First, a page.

Caroline Warfield Interviews Andrew Mallet
Andrew Mallet, lately of His Majesty’s finest, former exploring officer, and veteran of Waterloo has settled into peaceful retirement in his childhood home in Cambridge. He retains a limp as a reminder of a particular desperate charge in Belgium. The scars on his face, a gift of the French during a lengthy stay as their “guest,” is rarely noticeable thanks to the twinkle in his eye and intelligence is his regard. He and his wife, the former Lady Georgiana Hayden also have a home near Russell Square in London, at which they schedule regular salons of a scholarly nature. Both of the Mallets enjoy their work as classics scholars and translators. He joins me in the front a fire in the parlor of their London home.
CW: It is good to be inside on this brisk cold day. The hot tea is a blessing. Thank you for meeting me.
AM: Happy to oblige!
CW: Can you tell my readers a bit about your childhood?
AM: I grew up in the shadow of the university in Cambridge. My father chose marriage over a faculty appointment and so was never a fellow. He did very well, however, as a tutor and translator. My mother died when I was very young, I hardly knew her.
CW: So your father raised you? Was that difficult for a scholar as you describe him?
AM: I would suppose so. My own sons are a handful. He had just me. I never lacked for affection and attention, however, no matter what. I learned to respect his study when he was at work, but he always made time for my own education and for games. We didn’t travel abroad, but he took me to the great Cathedrals, the Roman ruins, and the royal sights of England. History was a passion we shared.
CW: He sent you to Harrow?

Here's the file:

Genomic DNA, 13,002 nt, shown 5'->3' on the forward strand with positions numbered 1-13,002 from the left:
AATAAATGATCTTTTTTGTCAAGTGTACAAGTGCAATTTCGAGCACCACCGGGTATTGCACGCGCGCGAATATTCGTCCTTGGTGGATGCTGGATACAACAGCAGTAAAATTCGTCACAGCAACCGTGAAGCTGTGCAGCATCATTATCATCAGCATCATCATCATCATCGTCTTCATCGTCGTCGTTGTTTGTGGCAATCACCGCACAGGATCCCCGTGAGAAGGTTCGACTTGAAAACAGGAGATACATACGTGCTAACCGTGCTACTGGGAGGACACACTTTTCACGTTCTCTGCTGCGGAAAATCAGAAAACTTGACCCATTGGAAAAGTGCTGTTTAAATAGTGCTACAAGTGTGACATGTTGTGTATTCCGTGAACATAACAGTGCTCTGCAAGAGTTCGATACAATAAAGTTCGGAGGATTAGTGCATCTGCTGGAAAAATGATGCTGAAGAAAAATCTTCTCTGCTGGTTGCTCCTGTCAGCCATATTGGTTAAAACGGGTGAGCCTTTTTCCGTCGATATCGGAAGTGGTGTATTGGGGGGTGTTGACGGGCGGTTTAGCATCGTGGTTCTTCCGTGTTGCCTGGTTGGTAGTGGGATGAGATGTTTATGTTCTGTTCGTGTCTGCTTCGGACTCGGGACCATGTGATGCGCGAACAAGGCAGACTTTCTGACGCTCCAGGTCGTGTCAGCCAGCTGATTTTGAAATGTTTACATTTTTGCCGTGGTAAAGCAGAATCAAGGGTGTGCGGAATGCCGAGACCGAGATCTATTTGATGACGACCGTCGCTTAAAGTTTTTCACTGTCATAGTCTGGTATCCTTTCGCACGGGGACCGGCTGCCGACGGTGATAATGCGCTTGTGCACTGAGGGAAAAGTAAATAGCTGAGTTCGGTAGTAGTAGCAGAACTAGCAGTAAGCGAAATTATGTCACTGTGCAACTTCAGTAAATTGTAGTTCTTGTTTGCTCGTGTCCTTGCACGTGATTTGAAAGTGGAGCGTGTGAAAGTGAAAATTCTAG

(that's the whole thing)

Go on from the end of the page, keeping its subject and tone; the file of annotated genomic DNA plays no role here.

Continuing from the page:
AM: I was a scholarship student. The friends I made there changed my life. I began visiting their homes on holidays, and having them to mine.
CW: One family was that of the Duke of Sudbury. How did you like staying in their opulent houses?
AM: I found the houses as cold as the people it them. I never envied Richard (Sudbury’s heir, the Marquess of Glenaire) his life. His parents ignored him or pressured him; they never hugged or encouraged. His younger sisters were brats too snooty to even speak to a mere tutor’s son.
CW: But I gather you liked his older sister, to put it mildly.
AM: I always liked Georgiana. She didn’t speak much, but she didn’t snub me either. The day I found her in her father’s conservatory struggling over a passage from Plato in a schoolboy text and realized she was trying to learn on her own, I fell head over heals in love. Slipping her texts became great fun.
CW: Yet you joined the army. Did your father approve of your military career?
There is a long pause before he answers.
AM: Father expected me to return to the University for advanced studies. As you know, I declared myself to Georgiana foolishly and recklessly. Before I could approach her father, her brother Richard drew me aside and showed me the folly of that. The duke, her father, would have ruined me and made her life a misery. Leaving seemed to me, young as I was, like the best thing. I let Richard buy me colors.
CW: Do you regret it?
AM: I regret my father’s disapproval. I regret leaving him alone. I regret missing his final days and funeral. Georgiana? Well, that turned out well in the end, didn’t it?
A small boy runs into the room shouting for his Papa. Two books slip from under his arm and bounce on the carpet. He stops abruptly at the sight of a stranger.
AM: Aeneas! Mind your manners.
CW: (Laughing) Aeneas?
AM: May I present Master Richard Aeneas Mallet.
Small boy: My mama calls me Wee Richard. I prefer Ricardo.
Small boy: The Pirate. He climbs into his father’s lap and looks attentively at the interviewer.
CW: One other question. Why did you settle on classics for a career?
AW: After Waterloo I wanted only peace and a chance to heal. I also wanted work my father would be proud of. Cambridge was a natural fit. Besides, Georgie was struggling with her own work. She wanted access to libraries and learning. What she needed—here his grin turns naughty—was a man.
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